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Let me start by saying upfront that I am biased, no, very biased. I have enjoyed Noel Well’s work for about a decade. She was one of the best students I ever taught at the University of Texas, and her work has improved and evolved throughout the entire time I have known her. Furthermore, Mr. Roosevelt is a film about someone leaving Austin in order to follow their work-related dreams, and about someone who owns a wonderful beloved orange tabby. All of this predestines me to be the target market for the film. Even walking into the theatre with so many pre-existing conditions, I can confidently say this was without a doubt one of (if not the most) heartfelt and genuinely funny comedies that I have seen in years. Now let me extoll the film’s virtues.

Noel Wells in MR. ROOSEVELT

Noel Wells in MR. ROOSEVELT

Noel earns her multi-hyphenate in this one. She wrote, directed and stars as lead character Emily in Mr. Roosevelt. Noel (for the few that may not recognize her) first reached a larger audience when she became a regular on Saturday Night Live for a season and further cemented her rightful place as a great comedic actor on Master of None. In both these programs her performance shined, but she was utilized in the creation of someone else’s universe – always a satellite and never the sun. This time around she finally gets to tell a story centered around her character, and it happens to be a character she knows very well.

The film follows faltering comedian/actor Emily from Los Angeles back to her native Austin when the pet she left behind suddenly passes away. This is the setup that leaves her struggling with feelings of regret for her decision to leave, shame for the lack of success she traded it all for, rediscovery of her old life with a new perspective and even a healthy dose of excitement about a life really only beginning.

The ex-boyfriend, the new girlfriend, the fresh awkward... (MR. ROOSEVELT)

The ex-boyfriend, the new girlfriend, the fresh awkward… (MR. ROOSEVELT)

Surrounding Noel is a supporting cast that starts with Nick Thune and Britt Lower as Emily’s ex-boyfriend (Eric) and his new girlfriend (Celeste). Emily flies back to Austin having never considered that the city could have changed in the two years she was gone. She has no exit plan, no place to stay and figurative (and literal) boxes full of unresolved emotions still tying her to her old life. The untangling of these complications begins as she thrusts herself into the middle of Eric and Celeste’s home and relationship.

Nick plays Eric just charmingly enough to pull Emily back in, but not so alluringly that you ever really want her back with him. People change when they are apart, and Britt aces the role of Celeste, representing the new life that Eric always longed for. Like the city itself (which probably deserves second billing as a character) Eric gentrified while Emily was away and there is no turning back the clock, no matter how much she might wish she could. The crux of the movie centers around Emily finally realizing this and putting as much energy into changing herself as she did trying to force everything back to the way it was before she left.

A toast to uncertain and unhappy and unfortunate and uhmm... (MR. ROOSEVELT)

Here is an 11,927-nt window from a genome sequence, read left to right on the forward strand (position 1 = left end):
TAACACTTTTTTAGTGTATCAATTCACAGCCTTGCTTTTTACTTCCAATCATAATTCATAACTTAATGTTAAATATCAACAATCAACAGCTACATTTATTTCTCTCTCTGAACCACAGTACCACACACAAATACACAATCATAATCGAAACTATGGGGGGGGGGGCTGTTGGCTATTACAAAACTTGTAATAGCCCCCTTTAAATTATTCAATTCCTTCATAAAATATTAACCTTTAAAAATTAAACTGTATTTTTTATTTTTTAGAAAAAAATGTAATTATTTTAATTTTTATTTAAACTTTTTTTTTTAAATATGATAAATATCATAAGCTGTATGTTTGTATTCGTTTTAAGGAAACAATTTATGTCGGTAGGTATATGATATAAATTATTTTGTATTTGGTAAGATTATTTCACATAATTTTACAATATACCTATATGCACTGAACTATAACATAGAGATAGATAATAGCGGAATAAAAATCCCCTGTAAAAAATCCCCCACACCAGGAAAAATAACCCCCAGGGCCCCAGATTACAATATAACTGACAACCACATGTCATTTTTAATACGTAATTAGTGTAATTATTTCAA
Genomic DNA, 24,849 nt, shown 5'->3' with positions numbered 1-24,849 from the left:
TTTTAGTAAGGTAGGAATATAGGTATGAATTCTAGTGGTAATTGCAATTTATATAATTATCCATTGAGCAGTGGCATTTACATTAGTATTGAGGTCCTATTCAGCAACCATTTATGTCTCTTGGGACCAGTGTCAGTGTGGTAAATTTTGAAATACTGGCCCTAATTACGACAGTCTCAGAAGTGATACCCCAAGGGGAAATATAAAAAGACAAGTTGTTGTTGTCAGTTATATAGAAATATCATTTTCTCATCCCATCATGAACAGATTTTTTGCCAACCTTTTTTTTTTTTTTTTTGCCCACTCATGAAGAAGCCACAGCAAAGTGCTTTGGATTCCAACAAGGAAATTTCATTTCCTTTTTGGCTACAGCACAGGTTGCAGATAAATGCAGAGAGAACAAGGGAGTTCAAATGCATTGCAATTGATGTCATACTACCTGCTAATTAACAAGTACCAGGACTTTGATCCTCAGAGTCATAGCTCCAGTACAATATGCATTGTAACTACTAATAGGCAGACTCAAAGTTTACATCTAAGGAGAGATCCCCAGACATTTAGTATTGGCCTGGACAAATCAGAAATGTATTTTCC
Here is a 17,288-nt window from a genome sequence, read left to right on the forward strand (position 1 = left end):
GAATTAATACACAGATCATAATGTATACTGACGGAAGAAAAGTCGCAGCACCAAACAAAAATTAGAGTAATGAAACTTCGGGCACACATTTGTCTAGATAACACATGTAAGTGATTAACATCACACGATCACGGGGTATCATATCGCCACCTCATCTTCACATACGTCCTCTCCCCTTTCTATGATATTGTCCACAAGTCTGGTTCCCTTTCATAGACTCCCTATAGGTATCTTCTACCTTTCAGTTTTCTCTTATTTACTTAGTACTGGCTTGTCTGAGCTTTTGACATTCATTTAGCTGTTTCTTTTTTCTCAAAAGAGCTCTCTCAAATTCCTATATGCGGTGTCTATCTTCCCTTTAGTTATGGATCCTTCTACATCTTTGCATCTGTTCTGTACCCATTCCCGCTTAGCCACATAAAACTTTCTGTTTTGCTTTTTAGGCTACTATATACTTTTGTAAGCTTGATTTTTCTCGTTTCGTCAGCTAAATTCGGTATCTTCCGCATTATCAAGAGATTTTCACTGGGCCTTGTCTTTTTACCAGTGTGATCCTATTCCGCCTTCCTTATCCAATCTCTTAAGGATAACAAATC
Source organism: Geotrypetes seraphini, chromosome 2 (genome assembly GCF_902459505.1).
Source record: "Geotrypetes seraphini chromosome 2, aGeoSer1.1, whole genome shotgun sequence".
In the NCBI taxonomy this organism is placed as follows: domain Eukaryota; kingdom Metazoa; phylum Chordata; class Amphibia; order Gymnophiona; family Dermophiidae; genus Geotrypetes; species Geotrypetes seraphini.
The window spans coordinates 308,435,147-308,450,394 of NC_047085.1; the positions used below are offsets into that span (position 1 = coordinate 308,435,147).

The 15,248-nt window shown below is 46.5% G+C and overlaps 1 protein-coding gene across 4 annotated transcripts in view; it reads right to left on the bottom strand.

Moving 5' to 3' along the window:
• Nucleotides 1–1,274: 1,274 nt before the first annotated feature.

A toast to uncertain and unhappy and unfortunate and uhmm… (MR. ROOSEVELT)

Along the way she takes you on a guided tour of mid-2000s Austin hipster culture making a hilarious stop at one of the “secret greenbelt beaches” with her new best friend/local chronic wait staff Jen (played aggressively and hilariously by Daniella Pineda). At the greenbelt she lets herself temporarily fall for everything that makes Austin unique. She joins in on the midday drinking and smoking and swimming as if she was living in a retirement community for 29 year olds. She even lets herself be charmed by Andre Hyland’s portrayal of a more Linklater era Austin red-neck hippie/stoned proto hipster. These scenes are spot on accurate and so utterly beguiling it is easy to see how she is seduced into wanting to freeze Austin and her life into this slacker snow globe moment.

The plot takes no surprising turns from there. The magic of this life wears off and its mixed bag reality shines through. The villainous Celeste who has replaced her in her old life…and house…and cat’s life is actually a nuanced human and not the enemy. Even Emily turns out to be less of a victim of circumstance and misfortune and more of a young woman in need of motivation to figure out what she wants. Even if you expect some of these turns, the humor and believability of the getting there are when Mr. Roosevelt really shines.

Spaghetti in the bathtub. You'll need to watch the film to understand why. (MR. ROOSEVELT)

Spaghetti in the bathtub. You’ll need to watch the film to understand why. (MR. ROOSEVELT)

I’d compare the film to Mike Judge’s work, and I mean this as a gigantic complement. No single gag is necessarily fall out of your seat funny, instead they cumulatively charm you until you can’t seem to do anything except laugh at every interaction. She does this by not overly exaggerating any given moment in an unrealistic joke, but rather taking hundreds of totally believable ridiculous incidents and cramming them all together into one escalating funny movie-long joke.  A prime example of this is Paul Gordon’s comically deadpan turn as the veterinarian as soon as Emily arrives in Texas.

At its heart this is still a low budget, indie flick filmed impressively on actual film. It still has some rough edges and grit to it. You could nit-pick some plot points, but I dare you to try to watch it and not laugh. I went in with high expectations and Mr. Roosevelt exceeded them.

Mr. Roosevelt recently screened at the Indie Memphis film festival.